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What to ask the breeder: Finding a new puppy or kitten

The Internet has made it easier than ever to find your dream pet. Whether you want a family companion or an animal with show quality, it shouldn’t take too long until you stumble across an ad for your preferred breed.
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Before you get too excited about the prospect of choosing a kitten or puppy from the litter, there are certain considerations to factor in to make sure you buy from a reputable breeder, rather than help fund an unethical breeding operation. These criteria also increase your chances of selecting a healthy animal with a sound temperament. 

The Canadian Kennel Club (CKC) is a great starting point. It lists the Parent Clubs of various CKC recognized breeds, known as the Breeder Referral Search. These clubs guide you toward a local breeder who works to preserve the characteristics of the breed while trying to improve the breed lines. These days, most breeders have their own website where you can find out more about them.

You can also find breeders by reviewinging the CKC Puppy List, checking out dog and cat magazines, joining local breed groups on the Internet, asking your vet, or inquiring at shows or competitions. However, remember that unscrupulous breeders advertise too, so it's up to you to screen them and report anyone who seems suspicious. 

Important questions to ask the breeder

We put together a list of some of the most important questions to ask when seeking a new furry member of the family, which will help determine whether you are dealing with an experienced breeder who follows the correct procedures and breeding guidelines or someone untrustworthy who is simply trying to make some quick cash without any regard to the animal’s welfare. 

1. How many were in the litter?
Good breeders tend to have a waiting list for their litters, so there's a chance that you might only get to see the remaining few. Typically young or older dogs have smaller litters, but litter size also depends on the particular breed.

Note: A responsible breeder will only allow new pet owners to take their puppies when they are at least 7 weeks old, at which point they're normally weaned. Kittens tend to be between 10-12 weeks old before they're allowed to go to their new homes. Any earlier and this should send out a warning sign.

2. Can I see the mother?
Unless the individual is not the actual breeder (and this is another important question to ask), the breeder should encourage you to see the mother. You can check her temperament and any other characteristics that she might pass on to her young. If you intend to show, find out whether the mother or sire won any titles and whether the breeder actively competes with their dogs or cats.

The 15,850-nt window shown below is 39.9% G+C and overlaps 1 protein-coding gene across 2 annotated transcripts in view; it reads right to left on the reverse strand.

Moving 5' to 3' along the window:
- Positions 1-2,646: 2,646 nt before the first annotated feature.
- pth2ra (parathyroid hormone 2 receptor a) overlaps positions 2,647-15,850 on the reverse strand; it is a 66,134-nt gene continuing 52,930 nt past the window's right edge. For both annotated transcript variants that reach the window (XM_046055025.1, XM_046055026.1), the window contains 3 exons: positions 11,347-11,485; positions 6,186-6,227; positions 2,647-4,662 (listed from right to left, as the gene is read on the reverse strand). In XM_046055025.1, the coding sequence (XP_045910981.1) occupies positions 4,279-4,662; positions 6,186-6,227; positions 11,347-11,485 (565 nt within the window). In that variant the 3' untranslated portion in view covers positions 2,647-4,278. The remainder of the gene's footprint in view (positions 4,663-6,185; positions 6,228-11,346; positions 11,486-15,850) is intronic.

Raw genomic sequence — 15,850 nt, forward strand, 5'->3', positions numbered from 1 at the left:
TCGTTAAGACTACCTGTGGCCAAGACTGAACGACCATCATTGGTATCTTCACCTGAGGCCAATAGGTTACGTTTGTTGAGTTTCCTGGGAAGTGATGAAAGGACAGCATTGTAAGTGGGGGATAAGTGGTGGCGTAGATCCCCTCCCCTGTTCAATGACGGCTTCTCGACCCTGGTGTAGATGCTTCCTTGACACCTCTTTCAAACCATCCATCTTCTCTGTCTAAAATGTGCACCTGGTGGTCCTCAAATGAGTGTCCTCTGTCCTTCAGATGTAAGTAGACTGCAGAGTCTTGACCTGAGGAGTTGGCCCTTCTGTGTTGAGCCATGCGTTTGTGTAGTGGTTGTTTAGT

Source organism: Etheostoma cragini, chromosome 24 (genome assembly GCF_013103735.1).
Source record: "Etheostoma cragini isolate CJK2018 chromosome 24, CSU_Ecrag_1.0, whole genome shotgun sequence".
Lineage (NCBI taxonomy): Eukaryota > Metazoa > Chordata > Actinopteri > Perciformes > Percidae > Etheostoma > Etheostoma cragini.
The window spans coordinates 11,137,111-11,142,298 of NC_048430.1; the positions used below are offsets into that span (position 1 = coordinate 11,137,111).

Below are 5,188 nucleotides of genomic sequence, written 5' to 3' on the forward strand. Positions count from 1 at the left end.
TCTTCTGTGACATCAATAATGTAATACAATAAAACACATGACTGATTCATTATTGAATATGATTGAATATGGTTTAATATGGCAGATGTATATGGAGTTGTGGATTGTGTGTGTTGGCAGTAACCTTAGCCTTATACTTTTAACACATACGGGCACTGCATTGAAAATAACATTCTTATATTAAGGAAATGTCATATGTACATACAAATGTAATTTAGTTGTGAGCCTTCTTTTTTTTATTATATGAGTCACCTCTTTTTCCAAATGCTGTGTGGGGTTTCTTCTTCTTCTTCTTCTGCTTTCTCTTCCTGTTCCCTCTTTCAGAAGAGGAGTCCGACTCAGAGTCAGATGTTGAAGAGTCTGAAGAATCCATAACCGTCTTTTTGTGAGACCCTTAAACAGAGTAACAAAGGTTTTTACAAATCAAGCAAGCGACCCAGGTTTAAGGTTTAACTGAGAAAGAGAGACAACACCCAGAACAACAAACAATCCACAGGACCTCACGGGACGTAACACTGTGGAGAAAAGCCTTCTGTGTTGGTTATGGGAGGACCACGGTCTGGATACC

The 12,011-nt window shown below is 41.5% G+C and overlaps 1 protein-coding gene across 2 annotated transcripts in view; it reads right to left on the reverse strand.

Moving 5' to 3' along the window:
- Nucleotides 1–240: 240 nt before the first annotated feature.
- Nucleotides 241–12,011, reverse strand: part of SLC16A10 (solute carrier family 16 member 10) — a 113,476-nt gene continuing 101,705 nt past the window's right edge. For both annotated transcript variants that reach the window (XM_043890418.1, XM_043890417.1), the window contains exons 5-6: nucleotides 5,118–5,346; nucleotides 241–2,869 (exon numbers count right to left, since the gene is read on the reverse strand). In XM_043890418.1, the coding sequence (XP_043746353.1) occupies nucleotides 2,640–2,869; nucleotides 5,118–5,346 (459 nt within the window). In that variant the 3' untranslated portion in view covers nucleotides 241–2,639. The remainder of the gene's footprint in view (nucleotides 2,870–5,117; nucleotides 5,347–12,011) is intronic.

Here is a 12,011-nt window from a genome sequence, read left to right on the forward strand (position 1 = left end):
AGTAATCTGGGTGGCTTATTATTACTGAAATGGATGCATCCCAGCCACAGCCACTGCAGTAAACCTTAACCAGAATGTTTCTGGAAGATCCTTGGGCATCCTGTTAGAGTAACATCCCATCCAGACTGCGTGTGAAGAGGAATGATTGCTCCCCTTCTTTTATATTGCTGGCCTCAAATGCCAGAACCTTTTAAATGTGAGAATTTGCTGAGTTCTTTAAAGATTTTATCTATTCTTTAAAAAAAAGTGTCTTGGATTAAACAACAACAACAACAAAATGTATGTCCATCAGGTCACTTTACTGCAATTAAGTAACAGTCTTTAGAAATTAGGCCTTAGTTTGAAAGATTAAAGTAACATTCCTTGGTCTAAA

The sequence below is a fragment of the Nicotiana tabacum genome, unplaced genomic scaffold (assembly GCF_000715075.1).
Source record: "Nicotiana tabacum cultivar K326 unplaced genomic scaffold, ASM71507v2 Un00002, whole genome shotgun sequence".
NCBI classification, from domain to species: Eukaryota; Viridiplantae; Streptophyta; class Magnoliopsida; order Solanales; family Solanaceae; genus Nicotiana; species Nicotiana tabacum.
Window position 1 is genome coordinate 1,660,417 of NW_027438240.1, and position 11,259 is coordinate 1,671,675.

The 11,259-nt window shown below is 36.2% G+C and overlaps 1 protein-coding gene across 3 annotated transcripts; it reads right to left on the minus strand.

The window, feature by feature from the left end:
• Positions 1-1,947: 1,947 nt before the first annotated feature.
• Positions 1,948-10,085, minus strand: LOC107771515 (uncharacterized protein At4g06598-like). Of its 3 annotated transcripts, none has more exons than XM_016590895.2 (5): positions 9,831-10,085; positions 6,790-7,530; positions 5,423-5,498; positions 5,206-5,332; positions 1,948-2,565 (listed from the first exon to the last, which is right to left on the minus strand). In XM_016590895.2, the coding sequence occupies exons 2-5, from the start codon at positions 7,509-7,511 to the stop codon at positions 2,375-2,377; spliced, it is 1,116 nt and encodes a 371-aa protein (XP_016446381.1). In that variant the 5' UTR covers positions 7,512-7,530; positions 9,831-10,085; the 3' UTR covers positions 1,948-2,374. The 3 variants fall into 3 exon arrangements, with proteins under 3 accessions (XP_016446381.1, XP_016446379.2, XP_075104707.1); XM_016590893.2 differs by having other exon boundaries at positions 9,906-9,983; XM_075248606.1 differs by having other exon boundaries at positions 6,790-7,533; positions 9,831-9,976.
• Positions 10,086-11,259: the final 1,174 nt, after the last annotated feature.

3. Have the parents suffered from any health problems and have they been screened for inherited conditions?
Talk to someone who knows the breed and the conditions they may face. An experienced breeder tries to minimize any defects with a careful breeding plan. They will also discuss with you if the breed is suitable for your particular household. It’s important that both parents have been screened for any genetic disorders and the breeder gives you an honest account about the condition and history of their parents.

4. Will it be vaccinated and dewormed?
Find out whether the puppy or kitten is up-to-date with vaccinations and whether a deworming schedule has started. Puppies should normally be dewormed at 2 weeks of age, so find out when they're next due. You should also confirm whether or not they are spayed/neutered.

5. Will the breeder supply a contract and health guarantee?
A reputable breeder provides a contract of sale that includes any restrictions, such as whether the animal can be exported or used for breeding purposes. They also provide some form of health guarantee, should any problems arise. When you can, ask for references from previous buyers. This should help put your mind at ease that you're dealing with a trustworthy breeder. 

6. Has the puppy or kitten been socialized?
Find out what type of environment your prospective puppy or kitten live in and how regularly they are handled. A good breeder usually starts socialization as early as possible. They also conduct temperament tests to help predict personality traits; a great help when matching the animal with a suitable owner. 

A good breeder is always be on hand to offer support and keen to ensure that all of their litter goes to the best homes possible. Once you bring your new addition home to your family, don’t forget about insurance. It pays prepare as your puppy or kitten finds their feet with your family. The next step is to look into puppy insurance and kitten insurance.  

Trupanion Provides Peace of Mind

  1. One Simple Plan

    To get comprehensive coverage without complexity.

  2. 90% Coverage

    To ease your financial commitment in a time of worry.

  3. No Payout Limits

    To get your pet the best care, whatever the cost.

  4. Vet Direct Pay

    So you don't wait for reimbursement checks.

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